There is no question that participating in sports such as triathlon can help people to be healthier. Triathlon is a unique sport made up of three different disciplines – swimming, cycling and running. On their own, each one of these sports can have numerous health benefits. When combined together and performed one right after another as they are in triathlon, the positive results are even more dramatic.
Physical benefits of triathlon include building stronger muscles and bones, reducing body fat, lowering blood pressure, reducing risks of heart disease and preventing diabetes. The three sports combined utilize all the major muscle groups, making the entire body stronger and leaner. This includes the heart and lungs, which give more energy to get through the day.
There are also improvements to mental health when participating in triathlon. Those endorphins that are released during a workout can do wonders for how we perceive the world around us. Many triathletes note higher levels of self-confidence, a more positive outlook on life, and fewer symptoms of depression. Some even say that exercises like triathlon can improve cognitive function and improve mental stamina.
As you can see, there are all kinds of health-related benefits that can come from participating in endurance sports like triathlon.
But do triathletes/endurance athletes live longer? The evidence points out that endurance athletes tend to live longer than people who are not competitive athletes. All those health benefits stack up and prevent a host of diseases that can cause people to die at an earlier age. A 1993 study in Finland found that endurance athletes tend to live almost 6 years longer on average than those who don’t exercise.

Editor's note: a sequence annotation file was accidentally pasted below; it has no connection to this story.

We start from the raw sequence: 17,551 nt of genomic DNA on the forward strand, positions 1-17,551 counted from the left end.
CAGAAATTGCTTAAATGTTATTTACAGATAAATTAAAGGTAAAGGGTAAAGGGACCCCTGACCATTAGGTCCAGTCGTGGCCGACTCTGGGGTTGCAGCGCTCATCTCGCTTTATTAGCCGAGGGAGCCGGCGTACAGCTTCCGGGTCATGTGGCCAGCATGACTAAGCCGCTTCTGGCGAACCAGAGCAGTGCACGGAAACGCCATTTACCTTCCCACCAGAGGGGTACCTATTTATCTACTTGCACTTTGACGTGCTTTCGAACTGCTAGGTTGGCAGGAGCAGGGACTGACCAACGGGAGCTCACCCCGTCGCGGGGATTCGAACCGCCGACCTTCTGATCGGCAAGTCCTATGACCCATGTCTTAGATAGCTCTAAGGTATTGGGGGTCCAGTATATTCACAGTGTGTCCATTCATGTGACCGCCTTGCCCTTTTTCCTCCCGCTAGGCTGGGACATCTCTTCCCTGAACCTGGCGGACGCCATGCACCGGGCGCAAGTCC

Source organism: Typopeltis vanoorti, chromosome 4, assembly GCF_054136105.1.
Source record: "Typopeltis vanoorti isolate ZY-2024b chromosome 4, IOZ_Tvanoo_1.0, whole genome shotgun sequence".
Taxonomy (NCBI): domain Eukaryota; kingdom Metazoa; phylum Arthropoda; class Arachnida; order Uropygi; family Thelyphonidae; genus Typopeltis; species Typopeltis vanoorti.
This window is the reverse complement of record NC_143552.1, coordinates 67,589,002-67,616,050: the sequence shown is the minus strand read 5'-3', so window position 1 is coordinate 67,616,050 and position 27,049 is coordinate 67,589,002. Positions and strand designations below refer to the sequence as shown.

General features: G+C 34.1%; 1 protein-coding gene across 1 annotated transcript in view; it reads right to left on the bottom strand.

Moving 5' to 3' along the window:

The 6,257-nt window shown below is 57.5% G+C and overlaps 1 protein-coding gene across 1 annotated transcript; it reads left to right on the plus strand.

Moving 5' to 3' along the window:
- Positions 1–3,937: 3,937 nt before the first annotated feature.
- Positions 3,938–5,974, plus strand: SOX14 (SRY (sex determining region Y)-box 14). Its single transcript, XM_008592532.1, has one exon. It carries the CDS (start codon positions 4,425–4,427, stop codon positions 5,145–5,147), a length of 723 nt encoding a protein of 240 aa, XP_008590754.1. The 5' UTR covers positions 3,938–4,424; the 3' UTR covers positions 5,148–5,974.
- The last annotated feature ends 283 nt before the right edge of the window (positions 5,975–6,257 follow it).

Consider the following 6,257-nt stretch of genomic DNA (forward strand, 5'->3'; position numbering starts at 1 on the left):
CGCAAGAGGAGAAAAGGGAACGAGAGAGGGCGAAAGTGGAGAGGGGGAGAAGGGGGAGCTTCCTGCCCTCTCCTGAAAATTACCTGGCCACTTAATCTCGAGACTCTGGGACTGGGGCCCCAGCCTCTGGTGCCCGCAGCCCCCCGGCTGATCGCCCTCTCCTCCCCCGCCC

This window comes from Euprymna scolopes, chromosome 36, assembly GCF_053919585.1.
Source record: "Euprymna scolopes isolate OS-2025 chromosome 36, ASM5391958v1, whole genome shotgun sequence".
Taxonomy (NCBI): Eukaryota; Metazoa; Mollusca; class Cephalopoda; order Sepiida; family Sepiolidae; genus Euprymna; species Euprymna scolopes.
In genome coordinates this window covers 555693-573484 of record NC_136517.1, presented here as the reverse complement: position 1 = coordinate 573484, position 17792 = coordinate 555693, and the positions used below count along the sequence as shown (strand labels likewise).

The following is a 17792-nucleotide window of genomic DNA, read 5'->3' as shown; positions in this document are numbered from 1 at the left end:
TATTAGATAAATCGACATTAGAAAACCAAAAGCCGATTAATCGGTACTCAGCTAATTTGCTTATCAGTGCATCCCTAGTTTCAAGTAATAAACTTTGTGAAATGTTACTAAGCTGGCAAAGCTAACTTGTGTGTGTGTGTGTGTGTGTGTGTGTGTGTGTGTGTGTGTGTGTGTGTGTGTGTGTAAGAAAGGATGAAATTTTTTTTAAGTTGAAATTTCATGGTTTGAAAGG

This study may be a little dated, but the findings have been upheld over the years by similar studies. Athletes, and in particular endurance athletes, will live longer and healthier lives than their non-exercising counterparts. (Source)
Of course, this doesn’t mean that finishing one triathlon is going to automatically add extra years to our lives. It would be great, but things don’t really work that way. The people who have the longest lifespans are those who have participated in endurance activities for decades. It seems that the more years that someone remains aerobically active, the more years they will be around to enjoy life.
Which Athletes Have the Longest Life Expectancy?
Endurance athletes like triathletes tend to have the longest life expectancy of all. The longer and more intense the sport, the less the risk of dying at a younger age.
However, those who participate in sports of any kind are going to be healthier and live longer on average than those who remain sedentary. The same Finnish study mentioned earlier found that athletes in team sports like basketball, hockey, and soccer lived 4 years longer on average.
Interestingly, of all the team sports, Tennis players seem to live the longest of all. This may be because tennis leads to fewer injuries, enhanced cardiovascular health, and can continue to be played well into our later years.
Power athletes, who participate in sports like weightlifting, wrestling or boxing, tend to have a 1.6-year boost to their expected lifespan. This may not seem like a lot, but who wouldn’t take a bonus year or two if they had the opportunity?
Do Triathletes / Endurance Athletes Die Younger?
There are risks that are involved in endurance sports that can lead to unfortunate results like accidental death or cardiac events. However, in general, most triathletes/endurance athletes do not die younger than non-athletes.
The biggest risk for triathletes seems to be a cardiovascular failure or heart attack. From 1985-2016, 135 people died while participating in triathlons [source].